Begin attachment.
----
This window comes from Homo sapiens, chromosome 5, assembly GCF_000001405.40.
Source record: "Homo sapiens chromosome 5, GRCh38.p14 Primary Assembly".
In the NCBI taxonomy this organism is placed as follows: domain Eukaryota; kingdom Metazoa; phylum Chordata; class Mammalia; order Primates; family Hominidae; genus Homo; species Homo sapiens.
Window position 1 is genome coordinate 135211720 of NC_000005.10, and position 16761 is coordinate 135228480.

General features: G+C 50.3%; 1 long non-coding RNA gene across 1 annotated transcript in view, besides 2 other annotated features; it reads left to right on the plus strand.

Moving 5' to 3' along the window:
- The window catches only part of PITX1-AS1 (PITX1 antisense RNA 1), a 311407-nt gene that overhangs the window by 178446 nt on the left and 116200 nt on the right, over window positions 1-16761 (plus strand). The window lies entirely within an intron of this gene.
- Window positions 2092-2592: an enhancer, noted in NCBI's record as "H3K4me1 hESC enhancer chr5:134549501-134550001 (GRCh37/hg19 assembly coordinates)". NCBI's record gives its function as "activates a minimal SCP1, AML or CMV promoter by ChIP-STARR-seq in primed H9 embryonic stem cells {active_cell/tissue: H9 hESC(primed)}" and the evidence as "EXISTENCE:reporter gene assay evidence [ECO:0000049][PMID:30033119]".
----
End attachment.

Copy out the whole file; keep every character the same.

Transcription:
This window comes from Homo sapiens, chromosome 5, assembly GCF_000001405.40.
Source record: "Homo sapiens chromosome 5, GRCh38.p14 Primary Assembly".
In the NCBI taxonomy this organism is placed as follows: domain Eukaryota; kingdom Metazoa; phylum Chordata; class Mammalia; order Primates; family Hominidae; genus Homo; species Homo sapiens.
Window position 1 is genome coordinate 135211720 of NC_000005.10, and position 16761 is coordinate 135228480.

General features: G+C 50.3%; 1 long non-coding RNA gene across 1 annotated transcript in view, besides 2 other annotated features; it reads left to right on the plus strand.

Moving 5' to 3' along the window:
- The window catches only part of PITX1-AS1 (PITX1 antisense RNA 1), a 311407-nt gene that overhangs the window by 178446 nt on the left and 116200 nt on the right, over window positions 1-16761 (plus strand). The window lies entirely within an intron of this gene.
- Window positions 2092-2592: an enhancer, noted in NCBI's record as "H3K4me1 hESC enhancer chr5:134549501-134550001 (GRCh37/hg19 assembly coordinates)". NCBI's record gives its function as "activates a minimal SCP1, AML or CMV promoter by ChIP-STARR-seq in primed H9 embryonic stem cells {active_cell/tissue: H9 hESC(primed)}" and the evidence as "EXISTENCE:reporter gene assay evidence [ECO:0000049][PMID:30033119]".